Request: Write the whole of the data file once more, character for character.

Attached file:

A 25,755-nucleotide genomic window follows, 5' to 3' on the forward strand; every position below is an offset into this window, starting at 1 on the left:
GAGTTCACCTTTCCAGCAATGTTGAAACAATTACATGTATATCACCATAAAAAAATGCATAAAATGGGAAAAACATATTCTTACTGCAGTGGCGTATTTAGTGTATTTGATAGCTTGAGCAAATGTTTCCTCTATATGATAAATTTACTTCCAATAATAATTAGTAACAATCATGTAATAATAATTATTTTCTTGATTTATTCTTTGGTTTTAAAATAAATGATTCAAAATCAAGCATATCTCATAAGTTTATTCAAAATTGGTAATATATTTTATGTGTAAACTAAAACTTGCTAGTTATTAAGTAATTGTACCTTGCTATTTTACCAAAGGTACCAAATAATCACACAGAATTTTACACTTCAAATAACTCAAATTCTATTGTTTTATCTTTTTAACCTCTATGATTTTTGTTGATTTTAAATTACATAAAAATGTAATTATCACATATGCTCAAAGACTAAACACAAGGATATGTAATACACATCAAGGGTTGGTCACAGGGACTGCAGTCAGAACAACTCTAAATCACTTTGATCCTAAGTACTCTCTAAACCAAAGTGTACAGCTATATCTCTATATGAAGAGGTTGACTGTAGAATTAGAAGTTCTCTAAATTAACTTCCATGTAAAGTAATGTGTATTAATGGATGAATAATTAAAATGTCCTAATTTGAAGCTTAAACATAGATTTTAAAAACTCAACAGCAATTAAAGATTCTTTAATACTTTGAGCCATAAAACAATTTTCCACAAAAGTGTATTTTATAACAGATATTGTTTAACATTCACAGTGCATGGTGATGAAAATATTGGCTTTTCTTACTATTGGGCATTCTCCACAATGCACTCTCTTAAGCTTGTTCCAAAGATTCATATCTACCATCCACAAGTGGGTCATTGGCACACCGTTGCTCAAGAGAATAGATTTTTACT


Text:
A 25,755-nucleotide genomic window follows, 5' to 3' on the forward strand; every position below is an offset into this window, starting at 1 on the left:
GAGTTCACCTTTCCAGCAATGTTGAAACAATTACATGTATATCACCATAAAAAAATGCATAAAATGGGAAAAACATATTCTTACTGCAGTGGCGTATTTAGTGTATTTGATAGCTTGAGCAAATGTTTCCTCTATATGATAAATTTACTTCCAATAATAATTAGTAACAATCATGTAATAATAATTATTTTCTTGATTTATTCTTTGGTTTTAAAATAAATGATTCAAAATCAAGCATATCTCATAAGTTTATTCAAAATTGGTAATATATTTTATGTGTAAACTAAAACTTGCTAGTTATTAAGTAATTGTACCTTGCTATTTTACCAAAGGTACCAAATAATCACACAGAATTTTACACTTCAAATAACTCAAATTCTATTGTTTTATCTTTTTAACCTCTATGATTTTTGTTGATTTTAAATTACATAAAAATGTAATTATCACATATGCTCAAAGACTAAACACAAGGATATGTAATACACATCAAGGGTTGGTCACAGGGACTGCAGTCAGAACAACTCTAAATCACTTTGATCCTAAGTACTCTCTAAACCAAAGTGTACAGCTATATCTCTATATGAAGAGGTTGACTGTAGAATTAGAAGTTCTCTAAATTAACTTCCATGTAAAGTAATGTGTATTAATGGATGAATAATTAAAATGTCCTAATTTGAAGCTTAAACATAGATTTTAAAAACTCAACAGCAATTAAAGATTCTTTAATACTTTGAGCCATAAAACAATTTTCCACAAAAGTGTATTTTATAACAGATATTGTTTAACATTCACAGTGCATGGTGATGAAAATATTGGCTTTTCTTACTATTGGGCATTCTCCACAATGCACTCTCTTAAGCTTGTTCCAAAGATTCATATCTACCATCCACAAGTGGGTCATTGGCACACCGTTGCTCAAGAGAATAGATTTTTACT